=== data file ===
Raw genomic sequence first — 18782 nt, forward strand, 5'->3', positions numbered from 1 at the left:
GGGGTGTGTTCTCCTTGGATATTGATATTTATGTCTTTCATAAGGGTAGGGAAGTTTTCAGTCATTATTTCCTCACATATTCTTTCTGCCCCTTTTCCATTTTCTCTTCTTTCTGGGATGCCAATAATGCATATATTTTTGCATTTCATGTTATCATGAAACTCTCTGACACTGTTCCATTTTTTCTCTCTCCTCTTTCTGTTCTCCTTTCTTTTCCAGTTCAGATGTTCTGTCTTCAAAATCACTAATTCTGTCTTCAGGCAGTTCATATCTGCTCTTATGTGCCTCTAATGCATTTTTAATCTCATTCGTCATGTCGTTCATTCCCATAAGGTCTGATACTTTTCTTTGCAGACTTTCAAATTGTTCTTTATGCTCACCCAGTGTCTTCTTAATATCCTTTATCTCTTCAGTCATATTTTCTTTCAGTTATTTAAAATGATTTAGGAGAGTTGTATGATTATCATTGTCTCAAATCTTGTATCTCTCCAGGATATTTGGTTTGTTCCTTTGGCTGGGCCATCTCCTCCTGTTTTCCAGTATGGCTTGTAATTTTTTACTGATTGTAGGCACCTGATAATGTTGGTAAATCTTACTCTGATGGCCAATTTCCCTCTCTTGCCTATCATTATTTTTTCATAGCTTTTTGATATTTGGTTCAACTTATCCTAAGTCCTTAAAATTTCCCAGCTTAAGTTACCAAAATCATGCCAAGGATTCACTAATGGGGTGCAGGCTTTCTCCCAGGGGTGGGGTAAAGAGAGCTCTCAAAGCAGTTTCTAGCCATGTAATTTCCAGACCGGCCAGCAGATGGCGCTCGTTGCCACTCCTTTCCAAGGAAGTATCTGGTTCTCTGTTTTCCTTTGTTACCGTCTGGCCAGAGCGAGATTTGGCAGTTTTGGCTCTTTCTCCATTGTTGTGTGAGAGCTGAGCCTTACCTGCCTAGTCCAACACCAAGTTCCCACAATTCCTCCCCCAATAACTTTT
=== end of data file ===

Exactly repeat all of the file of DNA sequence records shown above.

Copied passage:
Raw genomic sequence first — 18782 nt, forward strand, 5'->3', positions numbered from 1 at the left:
GGGGTGTGTTCTCCTTGGATATTGATATTTATGTCTTTCATAAGGGTAGGGAAGTTTTCAGTCATTATTTCCTCACATATTCTTTCTGCCCCTTTTCCATTTTCTCTTCTTTCTGGGATGCCAATAATGCATATATTTTTGCATTTCATGTTATCATGAAACTCTCTGACACTGTTCCATTTTTTCTCTCTCCTCTTTCTGTTCTCCTTTCTTTTCCAGTTCAGATGTTCTGTCTTCAAAATCACTAATTCTGTCTTCAGGCAGTTCATATCTGCTCTTATGTGCCTCTAATGCATTTTTAATCTCATTCGTCATGTCGTTCATTCCCATAAGGTCTGATACTTTTCTTTGCAGACTTTCAAATTGTTCTTTATGCTCACCCAGTGTCTTCTTAATATCCTTTATCTCTTCAGTCATATTTTCTTTCAGTTATTTAAAATGATTTAGGAGAGTTGTATGATTATCATTGTCTCAAATCTTGTATCTCTCCAGGATATTTGGTTTGTTCCTTTGGCTGGGCCATCTCCTCCTGTTTTCCAGTATGGCTTGTAATTTTTTACTGATTGTAGGCACCTGATAATGTTGGTAAATCTTACTCTGATGGCCAATTTCCCTCTCTTGCCTATCATTATTTTTTCATAGCTTTTTGATATTTGGTTCAACTTATCCTAAGTCCTTAAAATTTCCCAGCTTAAGTTACCAAAATCATGCCAAGGATTCACTAATGGGGTGCAGGCTTTCTCCCAGGGGTGGGGTAAAGAGAGCTCTCAAAGCAGTTTCTAGCCATGTAATTTCCAGACCGGCCAGCAGATGGCGCTCGTTGCCACTCCTTTCCAAGGAAGTATCTGGTTCTCTGTTTTCCTTTGTTACCGTCTGGCCAGAGCGAGATTTGGCAGTTTTGGCTCTTTCTCCATTGTTGTGTGAGAGCTGAGCCTTACCTGCCTAGTCCAACACCAAGTTCCCACAATTCCTCCCCCAATAACTTTT